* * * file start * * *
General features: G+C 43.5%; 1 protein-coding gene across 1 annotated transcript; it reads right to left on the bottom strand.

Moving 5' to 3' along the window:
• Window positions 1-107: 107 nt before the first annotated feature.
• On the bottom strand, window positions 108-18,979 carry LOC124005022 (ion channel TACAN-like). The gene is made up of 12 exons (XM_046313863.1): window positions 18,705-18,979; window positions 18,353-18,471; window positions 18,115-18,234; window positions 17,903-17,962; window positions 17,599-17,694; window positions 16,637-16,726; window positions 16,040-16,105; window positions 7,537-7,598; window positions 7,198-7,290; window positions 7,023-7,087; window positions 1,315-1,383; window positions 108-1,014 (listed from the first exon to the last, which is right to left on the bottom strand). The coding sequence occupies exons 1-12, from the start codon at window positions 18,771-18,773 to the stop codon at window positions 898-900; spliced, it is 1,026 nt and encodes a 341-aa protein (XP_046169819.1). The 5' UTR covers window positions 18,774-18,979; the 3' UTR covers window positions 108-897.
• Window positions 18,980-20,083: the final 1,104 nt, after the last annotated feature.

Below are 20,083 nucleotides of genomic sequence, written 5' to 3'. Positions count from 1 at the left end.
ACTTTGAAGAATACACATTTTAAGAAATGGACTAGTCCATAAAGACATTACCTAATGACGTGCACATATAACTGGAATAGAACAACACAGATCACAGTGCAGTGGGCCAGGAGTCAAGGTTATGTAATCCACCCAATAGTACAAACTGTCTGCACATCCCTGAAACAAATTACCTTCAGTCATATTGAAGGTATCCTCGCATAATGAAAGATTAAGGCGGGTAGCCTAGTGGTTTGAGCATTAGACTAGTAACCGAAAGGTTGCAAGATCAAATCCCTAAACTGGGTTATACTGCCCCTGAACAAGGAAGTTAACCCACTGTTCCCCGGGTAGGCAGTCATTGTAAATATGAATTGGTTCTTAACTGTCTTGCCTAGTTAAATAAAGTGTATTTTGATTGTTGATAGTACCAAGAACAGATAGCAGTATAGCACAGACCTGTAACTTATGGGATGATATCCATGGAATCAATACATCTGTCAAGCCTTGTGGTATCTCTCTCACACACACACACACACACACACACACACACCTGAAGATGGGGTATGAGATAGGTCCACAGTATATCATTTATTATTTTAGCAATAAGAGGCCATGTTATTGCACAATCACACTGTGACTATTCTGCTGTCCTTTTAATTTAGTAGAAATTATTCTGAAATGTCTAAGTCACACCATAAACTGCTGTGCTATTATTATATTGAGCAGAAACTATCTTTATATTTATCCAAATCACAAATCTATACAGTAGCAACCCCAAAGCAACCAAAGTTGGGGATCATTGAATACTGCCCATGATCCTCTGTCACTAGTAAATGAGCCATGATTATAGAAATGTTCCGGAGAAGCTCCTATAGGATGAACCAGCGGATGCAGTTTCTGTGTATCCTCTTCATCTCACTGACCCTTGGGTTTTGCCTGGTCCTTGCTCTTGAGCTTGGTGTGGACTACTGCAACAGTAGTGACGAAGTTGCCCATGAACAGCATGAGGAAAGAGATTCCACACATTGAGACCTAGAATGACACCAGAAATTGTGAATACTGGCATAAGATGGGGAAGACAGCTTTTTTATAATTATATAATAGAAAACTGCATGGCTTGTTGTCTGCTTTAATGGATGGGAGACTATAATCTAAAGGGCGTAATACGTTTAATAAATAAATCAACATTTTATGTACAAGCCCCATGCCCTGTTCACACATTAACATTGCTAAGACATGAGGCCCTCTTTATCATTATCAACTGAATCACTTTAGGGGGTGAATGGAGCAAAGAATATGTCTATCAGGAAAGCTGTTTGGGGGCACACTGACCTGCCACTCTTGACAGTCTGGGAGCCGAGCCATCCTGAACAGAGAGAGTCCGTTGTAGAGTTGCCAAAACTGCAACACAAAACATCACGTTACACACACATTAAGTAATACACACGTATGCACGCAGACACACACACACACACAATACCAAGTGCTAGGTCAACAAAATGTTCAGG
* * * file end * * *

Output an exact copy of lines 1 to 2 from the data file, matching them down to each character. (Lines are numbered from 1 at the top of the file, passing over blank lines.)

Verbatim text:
General features: G+C 43.5%; 1 protein-coding gene across 1 annotated transcript; it reads right to left on the bottom strand.

Moving 5' to 3' along the window: